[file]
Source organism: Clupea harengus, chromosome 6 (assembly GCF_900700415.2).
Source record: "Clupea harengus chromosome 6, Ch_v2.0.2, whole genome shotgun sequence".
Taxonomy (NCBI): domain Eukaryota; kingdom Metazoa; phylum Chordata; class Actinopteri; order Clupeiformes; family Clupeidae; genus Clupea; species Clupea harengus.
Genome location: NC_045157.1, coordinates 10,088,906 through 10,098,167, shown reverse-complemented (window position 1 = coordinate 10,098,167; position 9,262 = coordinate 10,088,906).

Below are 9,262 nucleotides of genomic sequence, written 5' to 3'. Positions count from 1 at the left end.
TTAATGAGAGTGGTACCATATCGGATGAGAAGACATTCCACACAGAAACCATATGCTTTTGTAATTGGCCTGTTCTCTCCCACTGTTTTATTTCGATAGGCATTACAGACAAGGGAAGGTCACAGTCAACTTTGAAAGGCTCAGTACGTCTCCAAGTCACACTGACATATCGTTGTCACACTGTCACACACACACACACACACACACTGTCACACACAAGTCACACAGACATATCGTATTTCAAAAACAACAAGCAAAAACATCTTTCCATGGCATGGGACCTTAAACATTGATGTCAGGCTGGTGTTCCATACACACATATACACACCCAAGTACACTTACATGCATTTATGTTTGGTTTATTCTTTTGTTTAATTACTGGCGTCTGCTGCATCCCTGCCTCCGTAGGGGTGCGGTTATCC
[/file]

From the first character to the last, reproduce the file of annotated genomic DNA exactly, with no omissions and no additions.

Source organism: Clupea harengus, chromosome 6 (assembly GCF_900700415.2).
Source record: "Clupea harengus chromosome 6, Ch_v2.0.2, whole genome shotgun sequence".
Taxonomy (NCBI): domain Eukaryota; kingdom Metazoa; phylum Chordata; class Actinopteri; order Clupeiformes; family Clupeidae; genus Clupea; species Clupea harengus.
Genome location: NC_045157.1, coordinates 10,088,906 through 10,098,167, shown reverse-complemented (window position 1 = coordinate 10,098,167; position 9,262 = coordinate 10,088,906).

Below are 9,262 nucleotides of genomic sequence, written 5' to 3'. Positions count from 1 at the left end.
TTAATGAGAGTGGTACCATATCGGATGAGAAGACATTCCACACAGAAACCATATGCTTTTGTAATTGGCCTGTTCTCTCCCACTGTTTTATTTCGATAGGCATTACAGACAAGGGAAGGTCACAGTCAACTTTGAAAGGCTCAGTACGTCTCCAAGTCACACTGACATATCGTTGTCACACTGTCACACACACACACACACACACACTGTCACACACAAGTCACACAGACATATCGTATTTCAAAAACAACAAGCAAAAACATCTTTCCATGGCATGGGACCTTAAACATTGATGTCAGGCTGGTGTTCCATACACACATATACACACCCAAGTACACTTACATGCATTTATGTTTGGTTTATTCTTTTGTTTAATTACTGGCGTCTGCTGCATCCCTGCCTCCGTAGGGGTGCGGTTATCC